5. Run Open Office for word and stuff (but be careful when you install it because it will want to install some other stuff too) — but only if you don’t have or can’t get a copy of real office. And if you can get a copy of office only install the parts you need.
  6. Get the K-lite codec pack with windows media player classic for videos (instead of windows media player which never has the right codecs and is a resource hog). This will play any video ever.
  7. If you have music on your computer run mediamonkey — it will even sync your ipod.
  8. And if you’re going to download torrents use utorrent – very easy and light.
  9. Those programs plus Skype and Picasa are all I have installed.

Thanks, M, for the tips. Have we missed anything? Let us know in the comments.


Asus eee pc: 10 observations

If it keeps up, man will atrophy all his limbs but the push-button finger. — Frank Lloyd Wright

A gave me a supremely cool gadget for Christmas: The Asus Eee PC. I’ve been using this most compelling toy subnotebook productivity tool for over three months now.

Here are 10 things you need to know about the Asus Eee PC:

  1. The Eee PC is small. Very small. The display is just seven inches wide.
  2. The machine is extremely lightweight. Mine weighs just two pounds. If I lived in a cool enough climate to wear a jacket, I could put the Eee in my jacket pocket. And take it places. Like to parties. And be a total dork.

  3. Combine these two points with the fact that it has a solid-state, 4 gigabyte flash drive — meaning that it has no moving internal parts — and you’ve got yourself the perfect device for staying connected on the road. I’ve used my Eee throughout Thailand and on the road in Vietnam.

  4. The Eee has some great built-in features:

— The 4 gig drive is big enough for documents, photos, and some music. With a 1 or 2 GB thumb drive, you’ll have all the space you need.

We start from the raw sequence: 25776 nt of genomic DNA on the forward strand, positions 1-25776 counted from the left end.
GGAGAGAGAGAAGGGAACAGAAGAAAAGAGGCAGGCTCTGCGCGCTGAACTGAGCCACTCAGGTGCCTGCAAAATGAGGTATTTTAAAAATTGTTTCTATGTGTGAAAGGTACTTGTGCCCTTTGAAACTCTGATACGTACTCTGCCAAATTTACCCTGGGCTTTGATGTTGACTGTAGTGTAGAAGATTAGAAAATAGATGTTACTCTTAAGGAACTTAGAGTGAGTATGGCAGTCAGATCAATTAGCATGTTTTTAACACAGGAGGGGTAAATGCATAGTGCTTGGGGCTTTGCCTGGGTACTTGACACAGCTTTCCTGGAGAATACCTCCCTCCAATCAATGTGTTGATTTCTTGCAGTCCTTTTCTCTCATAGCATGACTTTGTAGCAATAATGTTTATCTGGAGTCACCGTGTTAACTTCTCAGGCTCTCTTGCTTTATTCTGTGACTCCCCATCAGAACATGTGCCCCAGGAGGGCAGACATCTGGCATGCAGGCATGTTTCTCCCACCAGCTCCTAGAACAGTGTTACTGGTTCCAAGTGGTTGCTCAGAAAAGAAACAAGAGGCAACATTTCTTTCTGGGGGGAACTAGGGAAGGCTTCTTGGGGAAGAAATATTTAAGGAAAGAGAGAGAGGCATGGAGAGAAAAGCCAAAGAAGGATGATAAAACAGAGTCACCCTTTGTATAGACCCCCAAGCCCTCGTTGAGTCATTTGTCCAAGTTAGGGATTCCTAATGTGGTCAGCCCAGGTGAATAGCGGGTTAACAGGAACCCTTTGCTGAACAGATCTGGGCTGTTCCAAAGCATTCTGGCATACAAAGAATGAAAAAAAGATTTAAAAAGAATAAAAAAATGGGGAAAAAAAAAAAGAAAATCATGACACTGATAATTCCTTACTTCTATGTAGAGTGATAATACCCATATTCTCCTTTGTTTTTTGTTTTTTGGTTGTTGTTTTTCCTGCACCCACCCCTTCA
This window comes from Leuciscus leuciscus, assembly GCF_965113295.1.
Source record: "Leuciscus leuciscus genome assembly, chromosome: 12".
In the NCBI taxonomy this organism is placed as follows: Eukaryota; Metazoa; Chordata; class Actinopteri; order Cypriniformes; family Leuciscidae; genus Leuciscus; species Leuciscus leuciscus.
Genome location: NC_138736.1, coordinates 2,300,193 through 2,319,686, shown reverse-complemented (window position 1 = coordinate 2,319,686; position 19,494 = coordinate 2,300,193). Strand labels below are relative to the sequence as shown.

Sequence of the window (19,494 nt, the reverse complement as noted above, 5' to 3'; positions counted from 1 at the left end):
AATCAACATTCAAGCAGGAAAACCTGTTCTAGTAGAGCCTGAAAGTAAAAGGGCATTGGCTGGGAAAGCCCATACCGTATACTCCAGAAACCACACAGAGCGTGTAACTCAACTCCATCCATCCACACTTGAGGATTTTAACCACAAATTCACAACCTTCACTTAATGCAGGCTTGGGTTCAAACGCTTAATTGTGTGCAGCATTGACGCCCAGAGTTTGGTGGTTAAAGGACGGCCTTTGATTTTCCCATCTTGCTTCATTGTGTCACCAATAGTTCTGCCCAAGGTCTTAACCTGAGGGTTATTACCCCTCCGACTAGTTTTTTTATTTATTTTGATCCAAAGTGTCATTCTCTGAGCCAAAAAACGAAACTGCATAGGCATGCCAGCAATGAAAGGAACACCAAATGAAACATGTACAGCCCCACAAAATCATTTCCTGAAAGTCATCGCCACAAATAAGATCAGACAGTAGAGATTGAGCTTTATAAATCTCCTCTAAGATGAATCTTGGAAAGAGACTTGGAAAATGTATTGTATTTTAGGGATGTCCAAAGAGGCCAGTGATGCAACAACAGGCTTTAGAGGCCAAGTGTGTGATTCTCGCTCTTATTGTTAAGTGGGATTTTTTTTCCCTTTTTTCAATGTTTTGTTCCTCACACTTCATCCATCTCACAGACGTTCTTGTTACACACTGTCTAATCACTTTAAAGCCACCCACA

— It has a built-in Webcam and comes pre-loaded with Skype, so it makes a great portable videophone.
— The battery lasts three hours or so, and the charger (pictured below) is slightly larger than a mobile phone charger.
— It lacks, however, an internal optical drive, but I haven’t missed that.

  1. The Eee PC won’t break the bank: the 4 gig version retails for about $400 in the US, though it costs a bit less here.
  • My Eee is black, but the device also comes in…pink.

  • The machine, which Internerds the world over have been lusting over for quite some time, has got an interesting history and some serious geek cred. The Eee was developed by Asustek, a Taiwanese manufacturer that decided to get into the small, inexpensive laptop game after witnessing the attention lavished upon the One Laptop Per Child project.

  • The Eee is powered by Linux. To keep costs low, Asus developed the Eee to run on the open-source Linux operating system, instead of Windows. (If you think PCs are the true computers of the working man, then the Eee PC must be considered equally utilitarian.)

  • One drawback: the touchpad is a bit finicky, so it really pays to buy a mouse.

  • Oddly, the wireless connection doesn’t connect to a preferred network by default, so you should change it to connect to your home wifi signal on boot. Here’s how to make that tweak.

  • Other sites that contain more Eee-related info include and